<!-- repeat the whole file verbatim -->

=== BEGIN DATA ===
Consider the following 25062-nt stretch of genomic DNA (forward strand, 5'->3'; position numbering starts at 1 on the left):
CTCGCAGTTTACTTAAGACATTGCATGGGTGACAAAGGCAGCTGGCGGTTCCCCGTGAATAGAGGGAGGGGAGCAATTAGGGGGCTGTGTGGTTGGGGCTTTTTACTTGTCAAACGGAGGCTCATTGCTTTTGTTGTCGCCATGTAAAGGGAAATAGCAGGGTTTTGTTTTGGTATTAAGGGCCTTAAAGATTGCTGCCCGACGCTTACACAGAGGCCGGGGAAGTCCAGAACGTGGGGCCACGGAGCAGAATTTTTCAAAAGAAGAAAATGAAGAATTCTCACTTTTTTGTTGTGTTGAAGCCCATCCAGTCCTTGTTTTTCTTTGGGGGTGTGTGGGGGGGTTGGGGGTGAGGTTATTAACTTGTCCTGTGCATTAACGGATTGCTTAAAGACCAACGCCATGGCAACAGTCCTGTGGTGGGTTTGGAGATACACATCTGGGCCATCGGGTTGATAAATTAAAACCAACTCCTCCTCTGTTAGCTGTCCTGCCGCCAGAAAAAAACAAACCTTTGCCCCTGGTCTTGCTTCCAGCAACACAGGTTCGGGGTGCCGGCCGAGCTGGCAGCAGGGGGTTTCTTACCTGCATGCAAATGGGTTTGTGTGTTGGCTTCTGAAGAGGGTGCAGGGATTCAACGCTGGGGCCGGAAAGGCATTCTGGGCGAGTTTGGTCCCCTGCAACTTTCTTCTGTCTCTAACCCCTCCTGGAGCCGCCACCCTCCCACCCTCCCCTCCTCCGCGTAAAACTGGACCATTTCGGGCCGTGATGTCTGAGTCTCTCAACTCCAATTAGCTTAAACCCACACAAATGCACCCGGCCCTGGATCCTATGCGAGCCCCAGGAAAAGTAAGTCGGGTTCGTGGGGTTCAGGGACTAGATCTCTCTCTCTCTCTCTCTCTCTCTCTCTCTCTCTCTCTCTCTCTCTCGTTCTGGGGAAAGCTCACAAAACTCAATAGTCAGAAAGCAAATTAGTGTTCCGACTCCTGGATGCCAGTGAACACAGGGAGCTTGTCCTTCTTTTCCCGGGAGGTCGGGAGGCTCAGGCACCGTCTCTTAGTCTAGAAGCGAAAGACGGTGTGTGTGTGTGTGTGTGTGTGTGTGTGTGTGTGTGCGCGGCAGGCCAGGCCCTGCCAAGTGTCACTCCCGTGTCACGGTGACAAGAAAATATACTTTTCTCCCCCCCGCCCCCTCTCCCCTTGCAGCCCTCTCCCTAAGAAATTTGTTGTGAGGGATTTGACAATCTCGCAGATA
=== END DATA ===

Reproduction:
Consider the following 25062-nt stretch of genomic DNA (forward strand, 5'->3'; position numbering starts at 1 on the left):
CTCGCAGTTTACTTAAGACATTGCATGGGTGACAAAGGCAGCTGGCGGTTCCCCGTGAATAGAGGGAGGGGAGCAATTAGGGGGCTGTGTGGTTGGGGCTTTTTACTTGTCAAACGGAGGCTCATTGCTTTTGTTGTCGCCATGTAAAGGGAAATAGCAGGGTTTTGTTTTGGTATTAAGGGCCTTAAAGATTGCTGCCCGACGCTTACACAGAGGCCGGGGAAGTCCAGAACGTGGGGCCACGGAGCAGAATTTTTCAAAAGAAGAAAATGAAGAATTCTCACTTTTTTGTTGTGTTGAAGCCCATCCAGTCCTTGTTTTTCTTTGGGGGTGTGTGGGGGGGTTGGGGGTGAGGTTATTAACTTGTCCTGTGCATTAACGGATTGCTTAAAGACCAACGCCATGGCAACAGTCCTGTGGTGGGTTTGGAGATACACATCTGGGCCATCGGGTTGATAAATTAAAACCAACTCCTCCTCTGTTAGCTGTCCTGCCGCCAGAAAAAAACAAACCTTTGCCCCTGGTCTTGCTTCCAGCAACACAGGTTCGGGGTGCCGGCCGAGCTGGCAGCAGGGGGTTTCTTACCTGCATGCAAATGGGTTTGTGTGTTGGCTTCTGAAGAGGGTGCAGGGATTCAACGCTGGGGCCGGAAAGGCATTCTGGGCGAGTTTGGTCCCCTGCAACTTTCTTCTGTCTCTAACCCCTCCTGGAGCCGCCACCCTCCCACCCTCCCCTCCTCCGCGTAAAACTGGACCATTTCGGGCCGTGATGTCTGAGTCTCTCAACTCCAATTAGCTTAAACCCACACAAATGCACCCGGCCCTGGATCCTATGCGAGCCCCAGGAAAAGTAAGTCGGGTTCGTGGGGTTCAGGGACTAGATCTCTCTCTCTCTCTCTCTCTCTCTCTCTCTCTCTCTCTCTCTCTCTCGTTCTGGGGAAAGCTCACAAAACTCAATAGTCAGAAAGCAAATTAGTGTTCCGACTCCTGGATGCCAGTGAACACAGGGAGCTTGTCCTTCTTTTCCCGGGAGGTCGGGAGGCTCAGGCACCGTCTCTTAGTCTAGAAGCGAAAGACGGTGTGTGTGTGTGTGTGTGTGTGTGTGTGTGTGTGTGCGCGGCAGGCCAGGCCCTGCCAAGTGTCACTCCCGTGTCACGGTGACAAGAAAATATACTTTTCTCCCCCCCGCCCCCTCTCCCCTTGCAGCCCTCTCCCTAAGAAATTTGTTGTGAGGGATTTGACAATCTCGCAGATA